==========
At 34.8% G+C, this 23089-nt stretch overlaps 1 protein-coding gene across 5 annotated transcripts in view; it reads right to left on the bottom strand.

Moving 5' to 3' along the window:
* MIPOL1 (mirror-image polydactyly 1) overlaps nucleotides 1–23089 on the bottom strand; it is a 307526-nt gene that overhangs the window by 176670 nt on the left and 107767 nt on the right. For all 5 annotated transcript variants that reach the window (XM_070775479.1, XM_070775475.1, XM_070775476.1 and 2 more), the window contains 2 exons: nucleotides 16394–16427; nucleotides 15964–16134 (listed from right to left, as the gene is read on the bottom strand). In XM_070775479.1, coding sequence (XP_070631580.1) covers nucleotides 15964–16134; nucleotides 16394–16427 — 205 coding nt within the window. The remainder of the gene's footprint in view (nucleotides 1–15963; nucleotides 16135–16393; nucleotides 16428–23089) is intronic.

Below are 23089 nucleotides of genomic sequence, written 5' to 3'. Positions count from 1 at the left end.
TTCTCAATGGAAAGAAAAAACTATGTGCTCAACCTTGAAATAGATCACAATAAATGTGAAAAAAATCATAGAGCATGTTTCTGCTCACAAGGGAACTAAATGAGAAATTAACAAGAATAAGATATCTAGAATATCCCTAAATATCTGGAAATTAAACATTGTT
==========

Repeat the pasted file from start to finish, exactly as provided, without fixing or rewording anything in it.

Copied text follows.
At 34.8% G+C, this 23089-nt stretch overlaps 1 protein-coding gene across 5 annotated transcripts in view; it reads right to left on the bottom strand.

Moving 5' to 3' along the window:
* MIPOL1 (mirror-image polydactyly 1) overlaps nucleotides 1–23089 on the bottom strand; it is a 307526-nt gene that overhangs the window by 176670 nt on the left and 107767 nt on the right. For all 5 annotated transcript variants that reach the window (XM_070775479.1, XM_070775475.1, XM_070775476.1 and 2 more), the window contains 2 exons: nucleotides 16394–16427; nucleotides 15964–16134 (listed from right to left, as the gene is read on the bottom strand). In XM_070775479.1, coding sequence (XP_070631580.1) covers nucleotides 15964–16134; nucleotides 16394–16427 — 205 coding nt within the window. The remainder of the gene's footprint in view (nucleotides 1–15963; nucleotides 16135–16393; nucleotides 16428–23089) is intronic.

Below are 23089 nucleotides of genomic sequence, written 5' to 3'. Positions count from 1 at the left end.
TTCTCAATGGAAAGAAAAAACTATGTGCTCAACCTTGAAATAGATCACAATAAATGTGAAAAAAATCATAGAGCATGTTTCTGCTCACAAGGGAACTAAATGAGAAATTAACAAGAATAAGATATCTAGAATATCCCTAAATATCTGGAAATTAAACATTGTT